The other day, my granddaughter, asked with amusement, ‘Dadu, how come you have suddenly got so much hair on your head?’ I ran my fingers through my hair, saying, ‘Excuse me, but I have always had plenty of hair, and it is all natural!’ Thanks to the coronavirus, my hair has grown long and unmanageable and I am now in urgent need of a haircut.
One day, when I felt particularly uncomfortable, I asked the cook to give me a trim. But since he is more adept at wielding a kitchen knife than scissors, he did not do much of a job. For the first time, I feel envious of friends who are a little thin on top, including the one who frequently pulls out a small comb from his back pocket and runs it through his limited hair. At first, I wondered what on earth was he doing. Then it hit me that he was actually rearranging the few strands he has to cover the bald patches.
I suddenly remembered a long forgotten incident when I had to have a haircut in peculiar circumstances. I had been travelling continuously for several weeks and my hair had become long and unruly. Immediately on returning home, and even before I could even think of a haircut, I was asked to accompany the PM the next day to New York. The next morning, I arrived at the airport with my hair all slicked, but with the wind gusting, my hair began to fly in all directions. Just then, the PM arrived and graciously greeted all VIPs who had lined up to wish her bon voyage. I was standing on the side waiting for her to board. Suddenly, she stopped in front of me and said in a stern voice, ‘You need a haircut.’ I was stunned.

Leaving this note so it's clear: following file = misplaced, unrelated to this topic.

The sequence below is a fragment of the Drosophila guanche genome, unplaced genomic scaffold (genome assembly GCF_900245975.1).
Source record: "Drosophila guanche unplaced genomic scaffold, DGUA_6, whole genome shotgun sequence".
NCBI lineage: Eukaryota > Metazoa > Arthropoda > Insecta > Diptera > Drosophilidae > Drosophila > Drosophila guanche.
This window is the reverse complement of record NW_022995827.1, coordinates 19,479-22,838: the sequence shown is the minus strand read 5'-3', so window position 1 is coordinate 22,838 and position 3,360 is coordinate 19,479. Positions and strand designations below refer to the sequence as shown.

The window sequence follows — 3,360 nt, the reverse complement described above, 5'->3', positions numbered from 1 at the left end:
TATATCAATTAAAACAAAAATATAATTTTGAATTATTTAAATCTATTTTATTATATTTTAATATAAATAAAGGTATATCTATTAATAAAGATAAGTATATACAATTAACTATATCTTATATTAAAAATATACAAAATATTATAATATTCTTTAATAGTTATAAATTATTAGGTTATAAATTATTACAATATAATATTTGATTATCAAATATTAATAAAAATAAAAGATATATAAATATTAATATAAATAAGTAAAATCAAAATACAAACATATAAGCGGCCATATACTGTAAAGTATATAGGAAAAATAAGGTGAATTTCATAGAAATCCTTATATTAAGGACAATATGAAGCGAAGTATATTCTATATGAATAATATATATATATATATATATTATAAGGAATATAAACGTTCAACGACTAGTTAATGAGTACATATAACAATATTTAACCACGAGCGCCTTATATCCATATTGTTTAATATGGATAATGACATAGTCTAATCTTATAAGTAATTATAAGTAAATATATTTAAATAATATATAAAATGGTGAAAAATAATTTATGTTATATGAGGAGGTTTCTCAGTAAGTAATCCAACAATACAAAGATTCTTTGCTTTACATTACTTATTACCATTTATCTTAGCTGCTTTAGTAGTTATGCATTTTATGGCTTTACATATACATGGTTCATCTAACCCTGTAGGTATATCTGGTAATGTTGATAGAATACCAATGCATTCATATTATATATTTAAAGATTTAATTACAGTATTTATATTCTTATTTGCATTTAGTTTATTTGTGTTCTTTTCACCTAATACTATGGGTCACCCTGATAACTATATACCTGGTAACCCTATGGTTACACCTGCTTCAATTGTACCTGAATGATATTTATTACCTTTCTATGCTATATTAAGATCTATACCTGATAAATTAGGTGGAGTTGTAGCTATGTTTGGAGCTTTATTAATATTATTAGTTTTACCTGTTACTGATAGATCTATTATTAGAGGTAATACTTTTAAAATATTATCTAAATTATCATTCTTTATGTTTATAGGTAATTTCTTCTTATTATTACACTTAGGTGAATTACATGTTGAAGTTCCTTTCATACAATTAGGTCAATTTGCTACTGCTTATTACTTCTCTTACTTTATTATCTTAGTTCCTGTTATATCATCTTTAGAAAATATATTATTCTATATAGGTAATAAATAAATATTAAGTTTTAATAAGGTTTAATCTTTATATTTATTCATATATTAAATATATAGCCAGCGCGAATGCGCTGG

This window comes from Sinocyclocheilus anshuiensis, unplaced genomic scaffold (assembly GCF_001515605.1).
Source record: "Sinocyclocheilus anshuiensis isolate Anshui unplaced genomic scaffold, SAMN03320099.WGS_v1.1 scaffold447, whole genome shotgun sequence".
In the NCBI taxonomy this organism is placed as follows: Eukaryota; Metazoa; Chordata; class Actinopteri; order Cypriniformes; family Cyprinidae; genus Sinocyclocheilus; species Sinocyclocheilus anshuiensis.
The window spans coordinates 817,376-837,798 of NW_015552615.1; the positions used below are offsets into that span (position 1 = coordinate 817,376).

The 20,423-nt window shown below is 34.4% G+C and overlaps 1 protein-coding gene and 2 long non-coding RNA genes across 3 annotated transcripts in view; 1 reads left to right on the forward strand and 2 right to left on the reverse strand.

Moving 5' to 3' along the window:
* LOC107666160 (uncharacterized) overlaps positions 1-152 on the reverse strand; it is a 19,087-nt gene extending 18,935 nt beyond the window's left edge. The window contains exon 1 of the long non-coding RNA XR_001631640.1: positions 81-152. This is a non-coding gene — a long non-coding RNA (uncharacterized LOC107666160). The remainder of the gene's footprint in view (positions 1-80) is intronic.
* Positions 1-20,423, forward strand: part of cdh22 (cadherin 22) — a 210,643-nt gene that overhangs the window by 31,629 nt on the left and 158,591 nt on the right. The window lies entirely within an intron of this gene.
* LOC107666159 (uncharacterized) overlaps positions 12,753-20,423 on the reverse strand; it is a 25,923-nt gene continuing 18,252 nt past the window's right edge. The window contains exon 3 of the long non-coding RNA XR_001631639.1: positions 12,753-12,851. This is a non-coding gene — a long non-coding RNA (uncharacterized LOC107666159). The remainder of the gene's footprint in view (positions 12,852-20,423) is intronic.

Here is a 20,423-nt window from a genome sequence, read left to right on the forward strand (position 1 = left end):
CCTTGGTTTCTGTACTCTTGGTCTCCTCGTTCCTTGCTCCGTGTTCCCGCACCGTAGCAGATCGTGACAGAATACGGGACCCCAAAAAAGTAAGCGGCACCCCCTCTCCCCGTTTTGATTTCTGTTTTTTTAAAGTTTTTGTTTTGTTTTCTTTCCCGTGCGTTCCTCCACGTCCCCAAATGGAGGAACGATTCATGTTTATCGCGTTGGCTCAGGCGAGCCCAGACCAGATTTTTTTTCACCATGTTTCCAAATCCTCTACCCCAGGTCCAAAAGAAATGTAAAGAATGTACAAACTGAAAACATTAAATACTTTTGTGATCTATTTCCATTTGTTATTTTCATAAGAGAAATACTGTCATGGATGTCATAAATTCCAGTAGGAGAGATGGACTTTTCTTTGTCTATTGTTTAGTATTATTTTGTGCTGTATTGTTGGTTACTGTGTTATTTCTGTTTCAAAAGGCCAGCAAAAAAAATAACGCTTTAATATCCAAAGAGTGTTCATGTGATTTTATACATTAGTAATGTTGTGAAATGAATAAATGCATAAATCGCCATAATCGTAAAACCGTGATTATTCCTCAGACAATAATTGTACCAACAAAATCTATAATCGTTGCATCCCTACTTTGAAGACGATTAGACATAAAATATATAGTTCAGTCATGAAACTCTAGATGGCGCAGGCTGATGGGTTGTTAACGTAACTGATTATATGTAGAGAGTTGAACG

In New York, I consulted the Consul General about the possibility of a haircut that evening itself. He sent me in his car to what he claimed was a posh hairdresser. Once seated, the barber, or should I call him hairdresser, asked me what sort of haircut I wanted. I would have liked to say a mohawk, but instead said cut it short on the sides and the back. Thanks to the jet lag, I dozed off while he clipped away. When he had finished, I looked at myself in horror. I could not recognise myself! He had shaved the sides and back and I had a springy kind of mop on top that made me look like a hedgehog.
The next day, I was summoned to see the PM in connection with a change in programme. When I entered her suite, she looked at me and said, ‘What on earth have you done to your hair?’ Mustering all dignity at my command, I said, ‘Madam, I had a haircut.’ She gave me a bemused look and said, ‘You could have gone to a barber and not cut it yourself.’
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